Saturday, 2:15 PM
By Christopher Baxter, Globe Correspondent
Fireworks featured in flashy advertisements in catalogs and on the Internet may catch the eye, but they can also cause serious injuries, officials reminded the public today.
With the Fourth of July -- a time when many people feel the urge to set off fireworks -- a little more than a week away, officials demonstrated the power of even the smallest firecrackers at a press conference at Houghton's Pond in Milton. Several styrofoam dummies were charred, dismembered -- and in one case, completely destroyed -- by the explosions.
Stephen D. Coan, the state fire marshal, said there was no such thing as a “safe or sane” firework. Fireworks are illegal in Massachusetts without a license.
“If people order fireworks in catalogs or on the Internet, there is no legal way to receive them in the state,” he said.
Every year, fireworks accidents send more than 3,000 children under age 14 to emergency rooms nationwide, according to the state Department of Fire Services. In Massachusetts, 677 major fires and explosions -- totaling more than $1.5 million in losses -- have occurred in the past decade as a result of fireworks, the agency said.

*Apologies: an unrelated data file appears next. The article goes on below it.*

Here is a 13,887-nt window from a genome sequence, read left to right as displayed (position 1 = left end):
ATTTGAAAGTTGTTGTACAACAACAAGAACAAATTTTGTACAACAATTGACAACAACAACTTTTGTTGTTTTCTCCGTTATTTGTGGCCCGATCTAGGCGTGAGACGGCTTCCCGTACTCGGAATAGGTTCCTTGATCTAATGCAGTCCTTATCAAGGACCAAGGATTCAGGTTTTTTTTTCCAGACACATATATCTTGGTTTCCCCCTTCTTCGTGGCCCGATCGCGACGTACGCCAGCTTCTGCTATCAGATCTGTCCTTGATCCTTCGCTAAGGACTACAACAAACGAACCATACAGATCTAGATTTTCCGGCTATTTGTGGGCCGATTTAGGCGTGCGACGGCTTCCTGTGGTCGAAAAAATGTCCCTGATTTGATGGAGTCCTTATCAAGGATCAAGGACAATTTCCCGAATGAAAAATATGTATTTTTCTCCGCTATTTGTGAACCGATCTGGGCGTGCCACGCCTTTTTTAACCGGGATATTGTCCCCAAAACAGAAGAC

More fires are reported on the Fourth of July in the state than on any other day of the year, said Lorraine Carli, a spokeswoman for the National Fire Protection Agency.
Common injuries include burns to hands, arms, legs, and the face; loss of fingers and hands; and eye damage, even blindness.
“Unfortunately, there are enough injuries to keep me in business full time,” said Raymond Wee, director of eye trauma at the Massachusetts Eye and Ear Infirmary.
The group of police, fire, and hospital officials urged parents to set a good example for children by not purchasing or igniting recreational fireworks.
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